The Hollings Center for International Dialogue is a non-profit, non-governmental organization dedicated to fostering dialogue between the United States and countries with predominantly Muslim populations.
Who we are is largely the construct of the unique history that made the Hollings Center a reality. The conception of the Hollings Center emerged from two primary objectives. First was the need for an organization focused on opening and reinforcing networks and connections between the US and the predominantly Muslim world, particularly in the post-9/11 environment. Second was a strong desire to preserve the Palazzo Corpi, the historic former U.S. Consulate in Istanbul, Türkiye.
The U.S. Congress established the Hollings Center as a non-governmental organization by the U.S. Congress in 2004. Specifically, Congress called on the Center to “develop programs of cooperative study, training and research for students and scholars to exchange views and ideas” between the United States and the Muslim world. The Council of American Overseas Research Centers formed a steering committee to found the Center in late 2004. Programming began in May 2005.
Officially named the International Center for Middle Eastern-Western Dialogue, the Center is more commonly known as the Hollings Center, in recognition of Senator Fritz Hollings (SC), whose efforts were crucial to its foundation. Senator Hollings retired in 2005 having achieved a notable 39-year career in the U.S. Senate.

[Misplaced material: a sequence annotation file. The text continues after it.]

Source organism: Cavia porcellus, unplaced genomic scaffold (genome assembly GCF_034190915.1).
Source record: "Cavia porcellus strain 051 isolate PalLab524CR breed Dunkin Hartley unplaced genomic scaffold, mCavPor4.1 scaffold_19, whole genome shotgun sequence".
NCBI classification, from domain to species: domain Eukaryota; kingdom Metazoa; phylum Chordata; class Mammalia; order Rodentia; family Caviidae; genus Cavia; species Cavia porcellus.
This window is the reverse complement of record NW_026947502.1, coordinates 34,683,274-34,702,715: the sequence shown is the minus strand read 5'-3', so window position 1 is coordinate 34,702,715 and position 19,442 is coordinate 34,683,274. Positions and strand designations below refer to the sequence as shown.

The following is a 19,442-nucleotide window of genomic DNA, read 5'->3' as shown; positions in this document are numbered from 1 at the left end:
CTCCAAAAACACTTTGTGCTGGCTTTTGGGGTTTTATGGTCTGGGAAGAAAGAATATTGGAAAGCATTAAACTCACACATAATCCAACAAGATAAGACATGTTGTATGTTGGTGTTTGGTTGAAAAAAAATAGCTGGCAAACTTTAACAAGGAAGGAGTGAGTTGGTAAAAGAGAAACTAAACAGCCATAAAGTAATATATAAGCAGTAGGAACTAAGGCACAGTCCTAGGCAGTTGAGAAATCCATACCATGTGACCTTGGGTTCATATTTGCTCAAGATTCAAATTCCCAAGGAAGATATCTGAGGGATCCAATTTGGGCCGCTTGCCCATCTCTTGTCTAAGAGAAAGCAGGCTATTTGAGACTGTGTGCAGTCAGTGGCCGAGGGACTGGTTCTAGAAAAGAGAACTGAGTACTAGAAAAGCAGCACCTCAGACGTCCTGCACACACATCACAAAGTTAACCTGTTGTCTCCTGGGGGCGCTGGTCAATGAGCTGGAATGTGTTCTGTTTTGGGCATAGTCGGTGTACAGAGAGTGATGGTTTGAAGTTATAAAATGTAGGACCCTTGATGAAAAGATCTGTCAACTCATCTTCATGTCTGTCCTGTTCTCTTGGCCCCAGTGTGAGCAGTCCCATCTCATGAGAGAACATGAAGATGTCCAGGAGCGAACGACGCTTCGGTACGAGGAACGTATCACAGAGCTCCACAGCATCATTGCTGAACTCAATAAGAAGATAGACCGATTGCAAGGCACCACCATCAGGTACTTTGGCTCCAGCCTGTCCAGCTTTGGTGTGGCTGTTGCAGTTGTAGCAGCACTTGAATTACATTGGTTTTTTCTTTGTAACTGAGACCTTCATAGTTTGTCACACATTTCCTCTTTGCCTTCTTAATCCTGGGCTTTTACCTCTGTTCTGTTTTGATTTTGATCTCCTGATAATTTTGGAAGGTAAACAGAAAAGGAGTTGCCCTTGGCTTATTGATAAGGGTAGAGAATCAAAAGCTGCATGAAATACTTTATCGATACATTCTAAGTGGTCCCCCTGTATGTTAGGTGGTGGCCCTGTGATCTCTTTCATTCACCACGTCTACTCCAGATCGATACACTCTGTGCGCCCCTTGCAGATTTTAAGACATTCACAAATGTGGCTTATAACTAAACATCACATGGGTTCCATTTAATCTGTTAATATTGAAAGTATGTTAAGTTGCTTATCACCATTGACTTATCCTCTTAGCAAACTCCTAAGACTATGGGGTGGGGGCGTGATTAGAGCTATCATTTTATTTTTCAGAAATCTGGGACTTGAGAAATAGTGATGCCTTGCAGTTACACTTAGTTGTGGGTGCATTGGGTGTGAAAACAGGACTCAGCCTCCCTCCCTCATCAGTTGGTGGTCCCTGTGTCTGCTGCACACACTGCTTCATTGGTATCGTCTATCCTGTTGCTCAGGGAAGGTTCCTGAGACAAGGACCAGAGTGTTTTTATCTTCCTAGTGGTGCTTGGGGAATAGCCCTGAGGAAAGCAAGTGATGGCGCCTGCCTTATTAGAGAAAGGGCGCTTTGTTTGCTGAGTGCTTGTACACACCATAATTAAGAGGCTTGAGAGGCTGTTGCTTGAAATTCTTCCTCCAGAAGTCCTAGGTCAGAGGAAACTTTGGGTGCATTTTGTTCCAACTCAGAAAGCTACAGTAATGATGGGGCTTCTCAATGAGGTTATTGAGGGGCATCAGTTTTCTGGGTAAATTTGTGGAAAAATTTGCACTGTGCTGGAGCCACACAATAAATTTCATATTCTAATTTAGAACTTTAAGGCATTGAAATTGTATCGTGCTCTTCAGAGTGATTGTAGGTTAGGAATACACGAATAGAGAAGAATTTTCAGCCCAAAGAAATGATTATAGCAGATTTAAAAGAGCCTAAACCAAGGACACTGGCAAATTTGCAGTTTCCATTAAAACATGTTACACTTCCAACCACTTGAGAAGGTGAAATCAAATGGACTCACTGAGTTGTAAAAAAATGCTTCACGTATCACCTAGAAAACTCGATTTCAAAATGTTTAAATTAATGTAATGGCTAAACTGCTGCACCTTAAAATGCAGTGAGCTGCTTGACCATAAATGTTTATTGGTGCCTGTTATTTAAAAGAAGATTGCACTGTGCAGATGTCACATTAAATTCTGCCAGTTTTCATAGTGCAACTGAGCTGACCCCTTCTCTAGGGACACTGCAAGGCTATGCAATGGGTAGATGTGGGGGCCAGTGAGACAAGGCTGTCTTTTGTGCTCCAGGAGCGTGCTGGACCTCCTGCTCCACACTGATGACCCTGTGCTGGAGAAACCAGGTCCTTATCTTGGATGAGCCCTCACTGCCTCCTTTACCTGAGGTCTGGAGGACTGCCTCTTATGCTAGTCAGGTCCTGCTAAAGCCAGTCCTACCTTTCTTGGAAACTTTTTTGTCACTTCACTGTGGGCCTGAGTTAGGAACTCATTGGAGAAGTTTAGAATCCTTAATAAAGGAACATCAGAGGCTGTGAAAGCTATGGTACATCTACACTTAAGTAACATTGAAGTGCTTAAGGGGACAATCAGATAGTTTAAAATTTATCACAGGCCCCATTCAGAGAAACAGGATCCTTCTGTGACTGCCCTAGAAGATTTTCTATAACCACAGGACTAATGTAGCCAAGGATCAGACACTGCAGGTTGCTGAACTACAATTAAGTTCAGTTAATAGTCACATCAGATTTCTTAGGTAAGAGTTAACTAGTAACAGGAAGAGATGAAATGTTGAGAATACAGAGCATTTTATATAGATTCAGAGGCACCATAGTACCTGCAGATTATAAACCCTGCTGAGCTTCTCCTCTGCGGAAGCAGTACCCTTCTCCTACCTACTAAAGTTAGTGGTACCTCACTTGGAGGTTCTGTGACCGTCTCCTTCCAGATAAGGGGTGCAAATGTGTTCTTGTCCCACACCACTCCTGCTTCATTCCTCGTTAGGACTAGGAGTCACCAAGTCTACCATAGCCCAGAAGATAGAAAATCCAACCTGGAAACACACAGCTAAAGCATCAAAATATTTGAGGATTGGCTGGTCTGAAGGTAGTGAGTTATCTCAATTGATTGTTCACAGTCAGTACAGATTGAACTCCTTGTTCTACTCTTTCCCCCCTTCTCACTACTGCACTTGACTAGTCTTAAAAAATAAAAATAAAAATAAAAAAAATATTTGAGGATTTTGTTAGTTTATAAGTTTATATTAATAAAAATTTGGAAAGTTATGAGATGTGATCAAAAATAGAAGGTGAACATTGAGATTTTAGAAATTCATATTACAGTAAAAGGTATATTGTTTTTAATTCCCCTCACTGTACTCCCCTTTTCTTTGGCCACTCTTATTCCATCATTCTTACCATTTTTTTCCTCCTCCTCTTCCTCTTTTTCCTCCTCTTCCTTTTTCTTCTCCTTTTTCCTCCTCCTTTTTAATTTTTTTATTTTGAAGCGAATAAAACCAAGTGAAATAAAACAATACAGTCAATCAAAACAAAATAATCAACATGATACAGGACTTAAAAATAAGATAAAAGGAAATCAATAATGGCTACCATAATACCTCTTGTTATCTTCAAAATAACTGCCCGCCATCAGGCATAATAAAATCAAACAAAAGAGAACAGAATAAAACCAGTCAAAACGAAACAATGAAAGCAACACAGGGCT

The Hollings Center is registered as a non-profit, tax-exempt 501(c)(3) organization in the United States and as a foreign non-profit organization in Türkiye. It maintains offices in Istanbul and Washington, D.C.
The Palazzo Corpi
Congress specifically designated that the Center would occupy the Palazzo Corpi. Located in Istanbul’s historic Beyoğlu neighborhood, the Palazzo Corpi housed the official U.S presence in Istanbul until 2003.
The Palazzo Corpi remains one of the oldest diplomatic properties owned by the American people. It served as a center for diplomacy and dialogue for over a century. And, the Hollings Center was created in part to ensure that the historic Palazzo would remain part of the United States’ international heritage.
In pursuit of this mission, the Hollings Center convenes multiple programs that generate new thinking on important international issues. These programs deepen channels of communication across opinion leaders and experts. Since starting operations in 2005, the Center has hosted dozens of dialogue conferences with representatives from around the globe. To amplify the outcomes of these dialogues, the Center created additional programs, including small grants, public events, videos, podcasts, and networking events.
We would not be who we are without the participants and staff that make the Center’s programs possible. In over 60 dialogue conferences since 2005, the Center has hosted over 1,300 participants. Participants have represented over 65 countries and 38 U.S. states and territories.
Hollings Center dialogues take a unique approach by convening a diverse mix of academics, journalists, civil society leaders, business people and government officials. This provides unique perspective and insight to important challenges.
With its follow-on programs, the Center has amplified the impact of dialogue programs significantly.